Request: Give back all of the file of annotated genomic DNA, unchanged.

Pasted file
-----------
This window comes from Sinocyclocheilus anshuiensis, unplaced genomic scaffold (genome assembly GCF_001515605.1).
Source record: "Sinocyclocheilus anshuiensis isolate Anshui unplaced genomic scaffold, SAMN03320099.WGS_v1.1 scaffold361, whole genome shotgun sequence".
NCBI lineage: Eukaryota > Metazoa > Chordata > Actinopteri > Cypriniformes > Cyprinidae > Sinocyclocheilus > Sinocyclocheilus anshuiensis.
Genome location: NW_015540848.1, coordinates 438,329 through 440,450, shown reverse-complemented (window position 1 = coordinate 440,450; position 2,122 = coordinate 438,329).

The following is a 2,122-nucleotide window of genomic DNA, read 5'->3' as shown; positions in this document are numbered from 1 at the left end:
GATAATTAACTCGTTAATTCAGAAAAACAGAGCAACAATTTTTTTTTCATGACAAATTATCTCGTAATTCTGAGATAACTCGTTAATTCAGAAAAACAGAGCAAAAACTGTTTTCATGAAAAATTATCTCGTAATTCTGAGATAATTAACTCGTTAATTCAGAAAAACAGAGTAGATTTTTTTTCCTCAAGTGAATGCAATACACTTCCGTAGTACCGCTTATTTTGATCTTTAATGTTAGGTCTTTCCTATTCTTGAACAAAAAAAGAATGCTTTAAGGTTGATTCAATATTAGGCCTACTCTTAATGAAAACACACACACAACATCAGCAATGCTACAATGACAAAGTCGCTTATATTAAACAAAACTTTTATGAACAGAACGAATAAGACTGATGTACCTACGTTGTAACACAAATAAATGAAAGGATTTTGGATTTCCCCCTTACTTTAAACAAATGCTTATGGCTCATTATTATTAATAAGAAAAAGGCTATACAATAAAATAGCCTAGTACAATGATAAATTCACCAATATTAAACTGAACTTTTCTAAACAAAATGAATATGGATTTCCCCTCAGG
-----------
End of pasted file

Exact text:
This window comes from Sinocyclocheilus anshuiensis, unplaced genomic scaffold (genome assembly GCF_001515605.1).
Source record: "Sinocyclocheilus anshuiensis isolate Anshui unplaced genomic scaffold, SAMN03320099.WGS_v1.1 scaffold361, whole genome shotgun sequence".
NCBI lineage: Eukaryota > Metazoa > Chordata > Actinopteri > Cypriniformes > Cyprinidae > Sinocyclocheilus > Sinocyclocheilus anshuiensis.
Genome location: NW_015540848.1, coordinates 438,329 through 440,450, shown reverse-complemented (window position 1 = coordinate 440,450; position 2,122 = coordinate 438,329).

The following is a 2,122-nucleotide window of genomic DNA, read 5'->3' as shown; positions in this document are numbered from 1 at the left end:
GATAATTAACTCGTTAATTCAGAAAAACAGAGCAACAATTTTTTTTTCATGACAAATTATCTCGTAATTCTGAGATAACTCGTTAATTCAGAAAAACAGAGCAAAAACTGTTTTCATGAAAAATTATCTCGTAATTCTGAGATAATTAACTCGTTAATTCAGAAAAACAGAGTAGATTTTTTTTCCTCAAGTGAATGCAATACACTTCCGTAGTACCGCTTATTTTGATCTTTAATGTTAGGTCTTTCCTATTCTTGAACAAAAAAAGAATGCTTTAAGGTTGATTCAATATTAGGCCTACTCTTAATGAAAACACACACACAACATCAGCAATGCTACAATGACAAAGTCGCTTATATTAAACAAAACTTTTATGAACAGAACGAATAAGACTGATGTACCTACGTTGTAACACAAATAAATGAAAGGATTTTGGATTTCCCCCTTACTTTAAACAAATGCTTATGGCTCATTATTATTAATAAGAAAAAGGCTATACAATAAAATAGCCTAGTACAATGATAAATTCACCAATATTAAACTGAACTTTTCTAAACAAAATGAATATGGATTTCCCCTCAGG